The Two Drovers

The Two Drovers, by Sir Walter Scott

Some time ago, Scott's short story "The Two Drovers" was recommended to me as a way to step into the world of Waverley.  I've read Ivanhoe, but so far my (miniscule) efforts to  get interested in the Waverley novels have come to naught.  I think this is partly because I thought I had to start with the first one, and really I should start with Rob Roy or Heart of Midlothian, something like that.  Anyway, while I was looking for some Romantic stuff to read, I found "The Two Drovers" in that trusty old Norton anthology.  It's also found in Chronicles of the Canongate with two other stories.

Statue of a Scottish drover

Two drovers are setting off with their herds from the border of Scotland.  They'll walk to Lincolnshire to sell the cattle, and every night they'll rent fields along the way for pasturage.  Robin Oig is a Highlander, well-regarded and of a proud family, and he is good friends with the younger Englishman Harry Wakefield.  They often travel together.  This time, though, there is an altercation, and their differing cultural temperaments prevent a reconciliation.  Uh-oh.

Scott's idea in this story is to compare Highlanders, Lowlanders, and English--their differing traditions and cultures.  I guess you'd call it cultural psychology?  Both men are playing fair according to their lights, and yet one of them ends up dead.  Just how does that happen?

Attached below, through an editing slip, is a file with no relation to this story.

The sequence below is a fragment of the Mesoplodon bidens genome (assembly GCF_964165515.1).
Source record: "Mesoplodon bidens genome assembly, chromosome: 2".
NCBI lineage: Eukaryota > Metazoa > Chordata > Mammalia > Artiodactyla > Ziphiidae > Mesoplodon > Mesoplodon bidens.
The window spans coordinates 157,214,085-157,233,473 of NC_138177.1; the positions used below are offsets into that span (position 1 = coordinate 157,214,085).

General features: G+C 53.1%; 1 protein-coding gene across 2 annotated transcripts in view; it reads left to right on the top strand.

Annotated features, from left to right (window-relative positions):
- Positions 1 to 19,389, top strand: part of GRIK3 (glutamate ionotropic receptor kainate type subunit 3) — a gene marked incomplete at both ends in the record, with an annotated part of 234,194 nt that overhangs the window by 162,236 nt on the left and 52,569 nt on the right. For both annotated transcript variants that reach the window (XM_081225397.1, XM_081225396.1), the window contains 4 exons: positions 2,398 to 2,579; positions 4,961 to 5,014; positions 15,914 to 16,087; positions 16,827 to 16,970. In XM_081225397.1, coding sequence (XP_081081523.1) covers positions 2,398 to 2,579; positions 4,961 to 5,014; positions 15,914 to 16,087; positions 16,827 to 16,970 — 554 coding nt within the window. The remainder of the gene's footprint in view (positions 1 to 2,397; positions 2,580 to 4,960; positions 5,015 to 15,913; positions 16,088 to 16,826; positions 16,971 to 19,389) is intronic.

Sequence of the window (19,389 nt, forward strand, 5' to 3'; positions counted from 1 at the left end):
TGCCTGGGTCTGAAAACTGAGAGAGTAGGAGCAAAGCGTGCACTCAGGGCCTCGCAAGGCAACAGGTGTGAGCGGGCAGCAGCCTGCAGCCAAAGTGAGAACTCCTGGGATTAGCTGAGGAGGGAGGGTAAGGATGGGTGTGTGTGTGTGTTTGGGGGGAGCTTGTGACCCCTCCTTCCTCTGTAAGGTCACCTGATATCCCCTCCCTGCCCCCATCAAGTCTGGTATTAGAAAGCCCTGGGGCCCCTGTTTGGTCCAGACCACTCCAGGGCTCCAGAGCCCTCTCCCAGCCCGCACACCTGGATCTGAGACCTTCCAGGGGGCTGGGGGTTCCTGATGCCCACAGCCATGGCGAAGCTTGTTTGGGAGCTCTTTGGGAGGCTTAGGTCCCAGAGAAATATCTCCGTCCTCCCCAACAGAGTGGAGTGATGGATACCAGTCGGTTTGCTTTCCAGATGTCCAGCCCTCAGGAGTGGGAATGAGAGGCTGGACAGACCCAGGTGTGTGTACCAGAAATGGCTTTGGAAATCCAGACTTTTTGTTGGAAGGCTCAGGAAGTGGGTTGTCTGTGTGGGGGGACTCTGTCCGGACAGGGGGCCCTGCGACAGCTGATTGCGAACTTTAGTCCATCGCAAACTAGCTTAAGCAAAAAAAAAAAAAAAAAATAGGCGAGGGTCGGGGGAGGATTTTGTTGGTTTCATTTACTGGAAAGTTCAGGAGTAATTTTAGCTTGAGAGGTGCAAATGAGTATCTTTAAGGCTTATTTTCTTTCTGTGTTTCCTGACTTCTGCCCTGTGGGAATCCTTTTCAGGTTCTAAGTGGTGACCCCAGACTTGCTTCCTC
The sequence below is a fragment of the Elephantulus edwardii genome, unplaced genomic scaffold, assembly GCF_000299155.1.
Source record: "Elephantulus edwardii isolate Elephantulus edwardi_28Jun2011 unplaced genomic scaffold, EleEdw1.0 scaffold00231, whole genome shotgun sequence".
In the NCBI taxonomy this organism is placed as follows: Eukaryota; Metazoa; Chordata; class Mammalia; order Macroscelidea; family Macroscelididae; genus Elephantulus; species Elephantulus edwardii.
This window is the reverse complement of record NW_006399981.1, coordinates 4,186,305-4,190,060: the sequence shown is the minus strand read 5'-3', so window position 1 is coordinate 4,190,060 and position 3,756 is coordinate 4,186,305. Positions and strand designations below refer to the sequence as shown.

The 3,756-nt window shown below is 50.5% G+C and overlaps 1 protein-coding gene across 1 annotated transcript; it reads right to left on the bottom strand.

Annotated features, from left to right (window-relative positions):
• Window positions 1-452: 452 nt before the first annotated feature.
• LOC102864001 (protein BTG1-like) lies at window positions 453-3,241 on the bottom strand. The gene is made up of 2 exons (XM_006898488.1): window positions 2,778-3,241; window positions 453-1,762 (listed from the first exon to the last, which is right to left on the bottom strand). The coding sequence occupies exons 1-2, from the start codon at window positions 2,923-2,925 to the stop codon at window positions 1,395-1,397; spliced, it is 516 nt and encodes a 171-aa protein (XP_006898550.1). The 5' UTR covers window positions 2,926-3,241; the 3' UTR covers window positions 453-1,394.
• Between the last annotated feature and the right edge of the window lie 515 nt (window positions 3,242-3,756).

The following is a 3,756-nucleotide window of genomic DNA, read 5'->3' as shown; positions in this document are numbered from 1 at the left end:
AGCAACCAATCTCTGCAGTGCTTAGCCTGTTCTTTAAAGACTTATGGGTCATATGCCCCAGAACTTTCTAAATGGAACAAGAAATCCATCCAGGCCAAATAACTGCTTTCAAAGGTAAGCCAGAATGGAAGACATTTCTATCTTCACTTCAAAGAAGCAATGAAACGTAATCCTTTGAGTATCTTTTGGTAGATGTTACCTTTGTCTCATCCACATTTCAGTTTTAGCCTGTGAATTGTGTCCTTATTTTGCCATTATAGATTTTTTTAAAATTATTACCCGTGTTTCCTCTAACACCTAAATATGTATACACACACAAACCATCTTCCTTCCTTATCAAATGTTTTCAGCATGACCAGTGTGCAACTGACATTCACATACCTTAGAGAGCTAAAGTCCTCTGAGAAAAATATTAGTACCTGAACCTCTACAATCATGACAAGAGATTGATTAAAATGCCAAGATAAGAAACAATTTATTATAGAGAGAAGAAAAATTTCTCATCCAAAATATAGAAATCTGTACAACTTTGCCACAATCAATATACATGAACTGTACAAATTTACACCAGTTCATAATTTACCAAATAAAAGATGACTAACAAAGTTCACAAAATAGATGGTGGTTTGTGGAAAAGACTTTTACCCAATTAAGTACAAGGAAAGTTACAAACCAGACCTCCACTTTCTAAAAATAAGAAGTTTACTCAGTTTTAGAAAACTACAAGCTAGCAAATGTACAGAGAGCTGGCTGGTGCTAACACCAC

I suppose Sir Walter Scott is the preeminent English Romantic novelist.  England produced a lot of Romantic poets, but not so many novelists; they tended to go dark and Gothic.  (I'd certainly call Gothic a sub-set of Romanticism, though, so here I mean non-Gothic Romanticism, and oh dear this paragraph is out of control.)  Anyway, what with Ivanhoe and all those Scottish dramas, we've got some solid Romantic material here.


May will be Transcendentalism.  I'm afraid I don't like Transcendentalism, but I will try.

Comments

  1. Oh, wait. You thought the Waverley novels were a coherent series? Do people generally think the Waverley novels are a series, like it's a Scottish family saga or something? That would explain a lot.

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  2. Mmmmm, I kind of figured that they were in some sort of chronological order, maybe had some character crossover (like, say, the Barsetshire novels or Discworld, not that anyone should read Discworld in strict order either). Are they not?

    I didn't figure they'd be a family saga, though. I don't care for family sagas so that might have something to do with that. :)

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  3. No, not in any order, and no shared characters, not counting real people.

    I mean, they are more or less set in the real world with real history, so they could be read in historical chronological order.

    For a long time, Scott published the novels anonymously. They are the "Waverley novels" because they are "by the author of Waverley," Scott's first novel. That's it. "Waverley novel" = "novel by Walter Scott."

    So Ivanhoe is a "Waverley novel."

    There is one little hitch, because for his fourth novel Scott tried to re-anonymize to see what would happen. But everyone seemed to know it was by the same guy who wrote the Waverley books, whoever that was.

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  4. Oh, I see. Well, that clears that up I guess. :)

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